Food & Drinks

Chef rewrites Nairobi’s menu and It pays off


Five Senses chef and director Kim Kiarie at the Kilimani establishment on March 14, 2022. PHOTO | DIANA NGILA | NMG

French food is considered one of the finest and most complicated cuisines to master. But Kimani Kiarie bravely took on the ‘king of gastronomy’ when he opened the Five Senses Restaurant, a French fine dining establishment in Nairobi.

Five Senses is a family-run restaurant that Kiarie operates with his mother, the person to whom he owes his love of cooking.

“My mother used to bake a lot when I was a child and I would help her. The process intrigued me and by Form 2 I knew I wanted to become a chef,” says the 32-year-old head chef.

Kiarie studied at Top Chefs Culinary Institute of Nairobi before he enrolled for a Bachelor’s degree in culinary arts at the Caesar Ritz Colleges of Switzerland in 2011.

But he found the course too theoretical and his quest for more practical learning took him to France. There he landed a six-month internship at the fine-dining Ducasse restaurant in the Le Meurice Hotel, Paris.

This two-star Michelin restaurant was established by the famous French chef, Alain Ducasse, and specialises in fish and vegetarian meals. Ducasse has 21 Michelin stars to his name, the ultimate culinary award in the world.

By now Kiarie was deeply in love with French cooking so he took a year-long higher diploma course at the Ecole Ducasse culinary school in France.

Kiarie says there is something very sophisticated about how the French cook.

“I’m inspired by their ability to bring out simple, seasonal dishes through technique, precision, emphasis on quality, and an understanding of the product to create a rich blend of natural flavours.”

After France, he moved to Qatar in 2016 where he worked at another Ducasse restaurant. But within a year he felt the need for more creativity in his career. “I would rather work for myself than I feel under-appreciated, not valued and that nobody wants to listen to my ideas.”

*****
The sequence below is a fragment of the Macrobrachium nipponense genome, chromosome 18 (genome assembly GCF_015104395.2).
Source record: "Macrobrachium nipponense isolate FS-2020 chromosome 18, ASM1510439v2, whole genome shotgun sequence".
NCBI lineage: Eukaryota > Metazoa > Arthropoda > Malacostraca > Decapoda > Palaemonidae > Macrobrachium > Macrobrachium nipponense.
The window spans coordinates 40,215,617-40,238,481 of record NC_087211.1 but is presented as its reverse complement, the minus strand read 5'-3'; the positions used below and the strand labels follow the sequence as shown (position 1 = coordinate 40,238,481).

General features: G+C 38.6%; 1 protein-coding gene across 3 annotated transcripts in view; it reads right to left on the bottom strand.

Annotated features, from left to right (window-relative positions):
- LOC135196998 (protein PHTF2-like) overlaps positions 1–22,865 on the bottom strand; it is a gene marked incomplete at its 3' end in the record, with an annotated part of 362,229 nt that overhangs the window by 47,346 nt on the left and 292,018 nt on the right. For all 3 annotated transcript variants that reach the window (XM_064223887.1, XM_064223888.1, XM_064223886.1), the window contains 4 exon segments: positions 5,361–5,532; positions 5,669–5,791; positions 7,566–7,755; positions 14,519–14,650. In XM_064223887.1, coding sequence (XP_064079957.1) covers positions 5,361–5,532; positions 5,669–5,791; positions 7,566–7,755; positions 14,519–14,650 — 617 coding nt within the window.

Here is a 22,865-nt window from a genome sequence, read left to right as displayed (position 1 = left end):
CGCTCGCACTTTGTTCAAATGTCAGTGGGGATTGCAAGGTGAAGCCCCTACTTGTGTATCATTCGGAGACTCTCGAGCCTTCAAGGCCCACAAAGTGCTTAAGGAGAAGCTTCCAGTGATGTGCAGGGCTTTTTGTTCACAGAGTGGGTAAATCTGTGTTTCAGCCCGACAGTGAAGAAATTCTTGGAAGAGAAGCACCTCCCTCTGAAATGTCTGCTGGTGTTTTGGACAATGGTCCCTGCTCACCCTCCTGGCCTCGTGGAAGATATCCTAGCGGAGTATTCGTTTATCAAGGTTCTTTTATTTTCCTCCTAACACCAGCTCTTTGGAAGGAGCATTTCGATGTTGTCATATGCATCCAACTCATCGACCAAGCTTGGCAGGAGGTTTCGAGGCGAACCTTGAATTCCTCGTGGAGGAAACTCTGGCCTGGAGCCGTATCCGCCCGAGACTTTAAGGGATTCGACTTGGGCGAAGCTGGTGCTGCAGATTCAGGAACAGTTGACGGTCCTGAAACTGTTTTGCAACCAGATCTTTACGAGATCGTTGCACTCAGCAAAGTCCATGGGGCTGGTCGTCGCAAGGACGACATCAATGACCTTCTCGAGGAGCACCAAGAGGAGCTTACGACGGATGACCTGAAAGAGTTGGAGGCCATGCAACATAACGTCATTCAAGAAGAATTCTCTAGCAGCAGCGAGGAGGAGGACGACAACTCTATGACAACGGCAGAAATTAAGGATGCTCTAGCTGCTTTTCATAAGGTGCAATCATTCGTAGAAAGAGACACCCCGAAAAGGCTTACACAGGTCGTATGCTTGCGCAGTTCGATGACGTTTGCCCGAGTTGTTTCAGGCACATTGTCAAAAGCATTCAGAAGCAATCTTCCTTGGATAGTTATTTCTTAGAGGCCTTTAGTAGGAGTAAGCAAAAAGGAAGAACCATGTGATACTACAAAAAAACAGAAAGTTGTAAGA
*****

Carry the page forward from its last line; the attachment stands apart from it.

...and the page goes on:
He resigned from his job, returned to Kenya and started his dream project of owning a restaurant in 2018. The name was inspired by multiple effects of food including taste, aromas, visual stimulation through presentations, interaction through touch, and the music and sounds from the dining area.

The most popular meals at Five Senses are the rack of lamb, tomahawk steak, duck, and the tuna tartare appetiser dish.

Though most people prefer meat dishes, Kiarie has crafted vegetarian meals such as mushroom risotto and a beetroot variation starter. His favourite Quenelles Nantua, white fish combined with eggs, cream and a choux pastry.

“It is simple yet complex, rich and packed with flavour.”

When he opened Five Senses, some diners expected to find familiar foods like nyama choma or ugali, while others suggested the restaurant was merely showing off.

“I wanted to show people what else is out there and to elaborate the French cuisine,” he says.

“Plus the number of fine dining restaurants in Nairobi are few.”

He adds that Five Sense is for people willing to try something different, “and those with an adventurous palate.”

Very fresh food

A key difference he sees between French and Kenyan attitudes towards food is that Europeans are more driven by seasonal ingredients and regional dishes.

“In France, they like fresh food and are very conscious of what they are eating, where food comes from, which farmer or fisherman,” said Kiarie.

But, he adds, Kenyans are also becoming more aware of food origins and asking questions at the restaurant.

Though he specialises in French food, all his ingredients are locally grown apart from the wagyu beef, a pricey high-end meat cut that originates from Japan. An additional challenge of running a gourmet restaurant is getting suppliers to maintain product quality because ultimately it impacts the customer experience.

He only works with suppliers that can trace the ingredients back to a farm, ranch, or fishery.

“Because I know who we are working with I can explain to a customer why our steak is priced this way, that it is value for money.” He says that skilled labour to handle the rigours of French cooking is hard to find.

“A person who sees the business as their own is different from one who works just for a salary,” says Kiarie.

Consequently, he invests a lot of time in personally training his kitchen staff.

“Being a chef is something I love. I don’t see myself doing anything else in life because this is what makes me wake up every morning,” he says.